Shares of Party City (NYSE:PRTY) were getting left out of the party today after the festive retailer posted disappointing second-quarter results, offered weak guidance, and said it would sell all 65 of its Canadian stores to Canadian Tire. As a result, the stock closed down 18.3%.
The news was especially disappointing for investors, as Party City had given the impression in its first quarter that it had turned the corner following issues with its helium supply, though that bugaboo came back to haunt it this time, as well.
Comparable sales in the period fell 2.1% as overall revenue ticked up 0.5%, to $563.9 million, though that was well short of analyst expectations of $572.1 million. The company also blamed tariffs on China for the weak performance as the import taxes helped push down gross margin 390 basis points, to 37.1%. That led to a steep drop in net income, which fell from $39.2 million the year before to $20.2 million, or from $0.40 a share to $0.22. That result was also significantly worse than estimates at $0.36.
CEO James Harrison explained: "Overall, in the second quarter we continued to experience headwinds from direct and indirect impacts of the helium shortages and higher helium costs in many of our markets. Additionally, results were negatively impacted by the flow through of temporarily higher freight costs incurred in late 2018 and non-recurring inventory markdown costs associated with planned store closures."
Simultaneously, the company announced it would sell its Canadian subsidiary to Canadian Tire, though it signed a 10-year wholesale supply agreement with the tire chain -- meaning it will retain a lower-risk revenue stream from those stores. Terms were not disclosed, though the company said it would use the proceeds to pay down debt.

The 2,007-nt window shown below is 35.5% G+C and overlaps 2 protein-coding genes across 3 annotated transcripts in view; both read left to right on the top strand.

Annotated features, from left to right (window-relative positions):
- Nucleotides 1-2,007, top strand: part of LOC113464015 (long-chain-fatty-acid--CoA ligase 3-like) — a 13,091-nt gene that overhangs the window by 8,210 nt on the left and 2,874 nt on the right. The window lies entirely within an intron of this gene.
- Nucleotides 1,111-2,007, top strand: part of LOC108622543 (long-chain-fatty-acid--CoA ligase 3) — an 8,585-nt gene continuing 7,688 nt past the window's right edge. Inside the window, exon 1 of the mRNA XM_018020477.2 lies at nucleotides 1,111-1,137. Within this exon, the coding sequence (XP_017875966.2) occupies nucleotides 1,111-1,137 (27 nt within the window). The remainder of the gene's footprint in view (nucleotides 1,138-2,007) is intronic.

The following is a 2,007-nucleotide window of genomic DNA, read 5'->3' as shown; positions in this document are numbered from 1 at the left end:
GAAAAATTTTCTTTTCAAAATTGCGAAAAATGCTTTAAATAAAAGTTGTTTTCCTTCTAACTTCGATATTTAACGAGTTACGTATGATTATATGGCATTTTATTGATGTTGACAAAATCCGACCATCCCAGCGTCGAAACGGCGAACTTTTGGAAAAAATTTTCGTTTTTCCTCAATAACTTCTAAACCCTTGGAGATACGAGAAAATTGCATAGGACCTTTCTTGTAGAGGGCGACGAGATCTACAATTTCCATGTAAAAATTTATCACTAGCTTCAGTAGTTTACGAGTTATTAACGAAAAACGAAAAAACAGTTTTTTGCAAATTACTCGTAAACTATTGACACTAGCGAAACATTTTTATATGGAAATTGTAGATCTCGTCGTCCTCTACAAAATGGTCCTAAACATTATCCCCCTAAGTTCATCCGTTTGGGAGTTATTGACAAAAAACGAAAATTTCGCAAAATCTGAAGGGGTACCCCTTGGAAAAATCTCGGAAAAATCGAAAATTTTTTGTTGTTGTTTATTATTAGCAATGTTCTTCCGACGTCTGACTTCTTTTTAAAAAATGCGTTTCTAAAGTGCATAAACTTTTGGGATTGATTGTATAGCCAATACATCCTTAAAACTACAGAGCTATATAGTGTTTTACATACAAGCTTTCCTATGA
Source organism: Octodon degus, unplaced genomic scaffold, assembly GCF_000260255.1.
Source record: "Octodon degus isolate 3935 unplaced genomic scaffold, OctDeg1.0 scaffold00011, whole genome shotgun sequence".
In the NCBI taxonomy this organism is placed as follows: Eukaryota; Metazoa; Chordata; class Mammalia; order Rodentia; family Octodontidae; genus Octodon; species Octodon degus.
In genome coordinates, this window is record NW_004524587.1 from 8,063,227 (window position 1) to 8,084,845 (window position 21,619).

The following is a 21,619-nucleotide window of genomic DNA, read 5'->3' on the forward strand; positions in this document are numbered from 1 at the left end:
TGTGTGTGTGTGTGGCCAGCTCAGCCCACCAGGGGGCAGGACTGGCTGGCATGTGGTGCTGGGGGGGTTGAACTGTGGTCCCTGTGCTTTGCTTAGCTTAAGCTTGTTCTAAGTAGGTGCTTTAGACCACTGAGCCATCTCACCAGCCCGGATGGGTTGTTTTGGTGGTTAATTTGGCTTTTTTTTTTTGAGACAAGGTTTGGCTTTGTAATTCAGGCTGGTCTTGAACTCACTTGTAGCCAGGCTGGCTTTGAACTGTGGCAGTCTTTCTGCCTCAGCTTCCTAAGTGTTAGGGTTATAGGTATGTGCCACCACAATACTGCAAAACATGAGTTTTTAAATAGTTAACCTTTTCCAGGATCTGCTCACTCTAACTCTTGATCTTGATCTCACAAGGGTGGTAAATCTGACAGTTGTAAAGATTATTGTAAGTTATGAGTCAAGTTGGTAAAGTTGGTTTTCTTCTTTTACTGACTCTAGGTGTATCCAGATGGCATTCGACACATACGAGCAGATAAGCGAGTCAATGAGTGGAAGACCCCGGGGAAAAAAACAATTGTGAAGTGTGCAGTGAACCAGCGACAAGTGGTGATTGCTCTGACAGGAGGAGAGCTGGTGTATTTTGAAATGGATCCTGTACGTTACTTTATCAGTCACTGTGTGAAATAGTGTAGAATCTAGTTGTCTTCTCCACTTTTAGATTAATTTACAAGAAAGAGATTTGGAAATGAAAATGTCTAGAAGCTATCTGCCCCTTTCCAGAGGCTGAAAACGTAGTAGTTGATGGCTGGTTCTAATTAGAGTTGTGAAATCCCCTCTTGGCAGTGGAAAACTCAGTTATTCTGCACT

Also during the quarter, Party City said that it initiated sale and leaseback transactions on three stores, which generated proceeds of $128 million and a gain of $58.4 million. That's another sign the company is desperately trying to relieve its $1.9 billion debt burden, which accumulated from a series of acquisitions earlier in its history. Its interest expense in the quarter, $30.2 million, was greater than its adjusted net income.
Party City also lowered its guidance for the year. It now expects revenue of $2.4 billion-$2.45 billion, down from a previous range of $2.49 billion-$2.54 billion. The company sees comparable sales of flat to down 1%, compared to 1% growth previously, and management expects adjusted earnings per share of $1.26-$1.36, down from an earlier forecast of $1.61-$1.72. It also upped the number of expected store closures this year from 45 to 55.
Party City shares are dirt cheap according to conventional metrics, trading at a price-to-earnings ratio (P/E) of less than 4, based on this year's expected earnings. However, the company is clearly in retreat, closing down stores and selling off assets to pay down debt.
Given that and today's results, it's not surprising to see the stock tumbling.